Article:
A new study suggests that eating a Mediterranean diet could lead to a longer life. Associate professor Immaculata De Vivo from Brigham and Women’s Hospital in Boston and Harvard Medical School was the lead study author, and found that women who participated in the study had longer telomeres from eating a Mediterranean diet.
Telomeres reside at the end of your chromosomes and serve as the structures that house your DNA and protect your genetic information. As you age, telomeres can grow shorter as a result of practicing unhealthy lifestyle habits such as smoking, consuming large portions, and being sedentary. Shortened telomeres are often associated with lower life expectancy and age-related diseases. The women who participated in this study were part of a larger, ongoing Nurses’ Health Study of more than 120,000 U.S. Nurses.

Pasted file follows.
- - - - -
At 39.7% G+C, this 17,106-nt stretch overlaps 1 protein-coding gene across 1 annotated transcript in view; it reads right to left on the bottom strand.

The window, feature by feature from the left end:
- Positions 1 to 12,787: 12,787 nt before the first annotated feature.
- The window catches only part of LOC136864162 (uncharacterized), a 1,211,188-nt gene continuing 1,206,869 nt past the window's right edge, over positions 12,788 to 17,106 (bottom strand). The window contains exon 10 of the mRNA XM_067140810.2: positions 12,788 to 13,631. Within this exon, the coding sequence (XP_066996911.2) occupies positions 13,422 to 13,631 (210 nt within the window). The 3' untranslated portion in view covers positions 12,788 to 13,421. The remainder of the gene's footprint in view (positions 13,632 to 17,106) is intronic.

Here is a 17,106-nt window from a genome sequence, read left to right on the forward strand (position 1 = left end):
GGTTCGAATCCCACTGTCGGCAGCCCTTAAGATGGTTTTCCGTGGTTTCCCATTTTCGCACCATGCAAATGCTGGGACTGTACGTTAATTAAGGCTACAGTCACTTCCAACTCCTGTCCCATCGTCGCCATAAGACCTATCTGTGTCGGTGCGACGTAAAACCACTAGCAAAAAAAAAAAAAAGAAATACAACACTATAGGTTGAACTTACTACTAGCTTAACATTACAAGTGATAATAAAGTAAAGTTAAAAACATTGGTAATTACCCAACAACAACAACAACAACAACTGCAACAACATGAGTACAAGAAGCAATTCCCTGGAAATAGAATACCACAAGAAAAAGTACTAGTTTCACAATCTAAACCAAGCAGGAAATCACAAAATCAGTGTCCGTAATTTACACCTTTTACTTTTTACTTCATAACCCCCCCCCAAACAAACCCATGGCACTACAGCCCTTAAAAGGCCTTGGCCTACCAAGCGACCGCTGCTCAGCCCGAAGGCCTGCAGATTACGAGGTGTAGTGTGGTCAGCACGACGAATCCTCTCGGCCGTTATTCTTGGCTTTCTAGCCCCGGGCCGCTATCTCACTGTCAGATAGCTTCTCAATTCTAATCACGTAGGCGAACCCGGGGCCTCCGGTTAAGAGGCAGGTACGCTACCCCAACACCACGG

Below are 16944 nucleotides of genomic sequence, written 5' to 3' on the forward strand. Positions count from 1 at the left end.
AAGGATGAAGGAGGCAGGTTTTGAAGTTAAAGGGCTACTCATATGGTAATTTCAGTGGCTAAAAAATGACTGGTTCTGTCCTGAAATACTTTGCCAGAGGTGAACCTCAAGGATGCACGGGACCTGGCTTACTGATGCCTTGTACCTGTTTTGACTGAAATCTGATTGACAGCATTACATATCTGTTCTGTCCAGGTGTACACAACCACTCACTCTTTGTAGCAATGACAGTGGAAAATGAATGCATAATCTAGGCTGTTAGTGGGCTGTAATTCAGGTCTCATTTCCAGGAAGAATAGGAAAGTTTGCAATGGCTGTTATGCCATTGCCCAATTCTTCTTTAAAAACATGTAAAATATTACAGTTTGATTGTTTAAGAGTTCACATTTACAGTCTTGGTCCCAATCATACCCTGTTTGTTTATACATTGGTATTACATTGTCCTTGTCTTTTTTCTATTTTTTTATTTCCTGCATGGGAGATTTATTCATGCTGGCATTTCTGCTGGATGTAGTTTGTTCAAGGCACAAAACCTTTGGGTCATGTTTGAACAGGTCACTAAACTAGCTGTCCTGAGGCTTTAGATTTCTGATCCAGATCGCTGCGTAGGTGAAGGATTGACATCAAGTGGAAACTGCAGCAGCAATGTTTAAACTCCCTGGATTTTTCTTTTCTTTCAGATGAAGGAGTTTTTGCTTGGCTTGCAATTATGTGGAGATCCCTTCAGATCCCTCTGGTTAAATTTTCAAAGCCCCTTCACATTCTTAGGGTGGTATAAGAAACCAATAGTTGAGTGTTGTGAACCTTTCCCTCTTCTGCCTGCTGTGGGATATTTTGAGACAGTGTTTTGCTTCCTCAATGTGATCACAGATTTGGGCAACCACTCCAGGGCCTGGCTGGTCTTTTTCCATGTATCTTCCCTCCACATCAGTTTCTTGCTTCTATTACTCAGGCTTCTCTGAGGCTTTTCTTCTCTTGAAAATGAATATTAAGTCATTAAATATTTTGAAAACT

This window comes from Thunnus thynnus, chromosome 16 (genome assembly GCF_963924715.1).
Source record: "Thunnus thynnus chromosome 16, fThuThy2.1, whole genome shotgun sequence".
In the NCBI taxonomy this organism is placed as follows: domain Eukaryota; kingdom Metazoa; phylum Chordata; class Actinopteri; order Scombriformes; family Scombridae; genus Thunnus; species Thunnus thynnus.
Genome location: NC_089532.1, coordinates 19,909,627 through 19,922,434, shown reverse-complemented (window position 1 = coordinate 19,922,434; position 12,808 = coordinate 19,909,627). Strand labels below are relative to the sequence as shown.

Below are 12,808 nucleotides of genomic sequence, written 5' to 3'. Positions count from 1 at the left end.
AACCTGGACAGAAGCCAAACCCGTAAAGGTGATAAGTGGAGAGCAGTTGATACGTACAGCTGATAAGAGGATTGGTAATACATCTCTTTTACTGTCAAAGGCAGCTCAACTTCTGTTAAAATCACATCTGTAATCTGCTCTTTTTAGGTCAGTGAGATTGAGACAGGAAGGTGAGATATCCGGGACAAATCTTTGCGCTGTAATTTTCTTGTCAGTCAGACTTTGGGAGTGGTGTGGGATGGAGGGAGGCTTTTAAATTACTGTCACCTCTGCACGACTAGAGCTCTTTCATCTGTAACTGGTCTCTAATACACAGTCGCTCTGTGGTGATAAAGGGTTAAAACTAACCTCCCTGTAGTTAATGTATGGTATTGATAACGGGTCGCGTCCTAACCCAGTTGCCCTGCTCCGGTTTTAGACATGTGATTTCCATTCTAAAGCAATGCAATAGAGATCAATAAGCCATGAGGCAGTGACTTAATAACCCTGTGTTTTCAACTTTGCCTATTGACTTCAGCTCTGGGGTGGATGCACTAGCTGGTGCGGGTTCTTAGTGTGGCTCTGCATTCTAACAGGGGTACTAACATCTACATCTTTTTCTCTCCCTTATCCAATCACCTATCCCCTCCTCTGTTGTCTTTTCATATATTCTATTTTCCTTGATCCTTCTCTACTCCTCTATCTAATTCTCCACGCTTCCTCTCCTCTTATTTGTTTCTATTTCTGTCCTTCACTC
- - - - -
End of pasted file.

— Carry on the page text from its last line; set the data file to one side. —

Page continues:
The Mediterranean diet has already been known to help people manage their weight and lower the risk for chronic issues. The new research involved women eating meals with items rich in vegetables, fruits, nuts, beans and peas, unrefined grains, olive oil, and fish. Dairy, meat, and saturated fats are minimized in the Mediterranean diet, but it does include drinking a glass of red wine with dinner.
To read more about the Mediterranean diet and how it affects life expectancy, read the article Eating the Mediterranean diet may lead to a longer life from CNN.